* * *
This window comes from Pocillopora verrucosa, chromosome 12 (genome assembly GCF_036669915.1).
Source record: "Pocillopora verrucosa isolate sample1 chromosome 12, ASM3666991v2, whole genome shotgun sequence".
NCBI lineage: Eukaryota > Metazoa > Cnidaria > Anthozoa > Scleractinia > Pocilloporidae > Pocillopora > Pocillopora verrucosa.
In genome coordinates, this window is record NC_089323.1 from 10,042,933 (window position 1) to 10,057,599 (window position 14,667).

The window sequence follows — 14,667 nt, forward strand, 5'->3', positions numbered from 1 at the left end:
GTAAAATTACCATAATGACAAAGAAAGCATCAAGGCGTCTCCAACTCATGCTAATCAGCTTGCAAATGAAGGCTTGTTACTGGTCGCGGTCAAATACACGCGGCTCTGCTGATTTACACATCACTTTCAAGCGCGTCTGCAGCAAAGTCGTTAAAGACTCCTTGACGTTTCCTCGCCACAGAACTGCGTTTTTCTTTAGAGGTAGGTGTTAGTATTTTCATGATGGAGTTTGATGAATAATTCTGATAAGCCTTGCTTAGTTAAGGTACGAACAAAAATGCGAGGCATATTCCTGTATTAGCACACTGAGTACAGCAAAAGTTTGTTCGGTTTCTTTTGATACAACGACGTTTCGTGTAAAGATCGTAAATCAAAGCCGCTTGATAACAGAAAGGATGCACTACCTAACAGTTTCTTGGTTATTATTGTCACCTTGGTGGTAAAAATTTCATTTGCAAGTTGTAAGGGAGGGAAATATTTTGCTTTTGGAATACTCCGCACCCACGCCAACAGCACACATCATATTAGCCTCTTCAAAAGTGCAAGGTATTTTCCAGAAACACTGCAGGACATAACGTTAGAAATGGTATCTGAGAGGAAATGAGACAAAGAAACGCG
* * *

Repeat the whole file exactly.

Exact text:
This window comes from Pocillopora verrucosa, chromosome 12 (genome assembly GCF_036669915.1).
Source record: "Pocillopora verrucosa isolate sample1 chromosome 12, ASM3666991v2, whole genome shotgun sequence".
NCBI lineage: Eukaryota > Metazoa > Cnidaria > Anthozoa > Scleractinia > Pocilloporidae > Pocillopora > Pocillopora verrucosa.
In genome coordinates, this window is record NC_089323.1 from 10,042,933 (window position 1) to 10,057,599 (window position 14,667).

The window sequence follows — 14,667 nt, forward strand, 5'->3', positions numbered from 1 at the left end:
GTAAAATTACCATAATGACAAAGAAAGCATCAAGGCGTCTCCAACTCATGCTAATCAGCTTGCAAATGAAGGCTTGTTACTGGTCGCGGTCAAATACACGCGGCTCTGCTGATTTACACATCACTTTCAAGCGCGTCTGCAGCAAAGTCGTTAAAGACTCCTTGACGTTTCCTCGCCACAGAACTGCGTTTTTCTTTAGAGGTAGGTGTTAGTATTTTCATGATGGAGTTTGATGAATAATTCTGATAAGCCTTGCTTAGTTAAGGTACGAACAAAAATGCGAGGCATATTCCTGTATTAGCACACTGAGTACAGCAAAAGTTTGTTCGGTTTCTTTTGATACAACGACGTTTCGTGTAAAGATCGTAAATCAAAGCCGCTTGATAACAGAAAGGATGCACTACCTAACAGTTTCTTGGTTATTATTGTCACCTTGGTGGTAAAAATTTCATTTGCAAGTTGTAAGGGAGGGAAATATTTTGCTTTTGGAATACTCCGCACCCACGCCAACAGCACACATCATATTAGCCTCTTCAAAAGTGCAAGGTATTTTCCAGAAACACTGCAGGACATAACGTTAGAAATGGTATCTGAGAGGAAATGAGACAAAGAAACGCG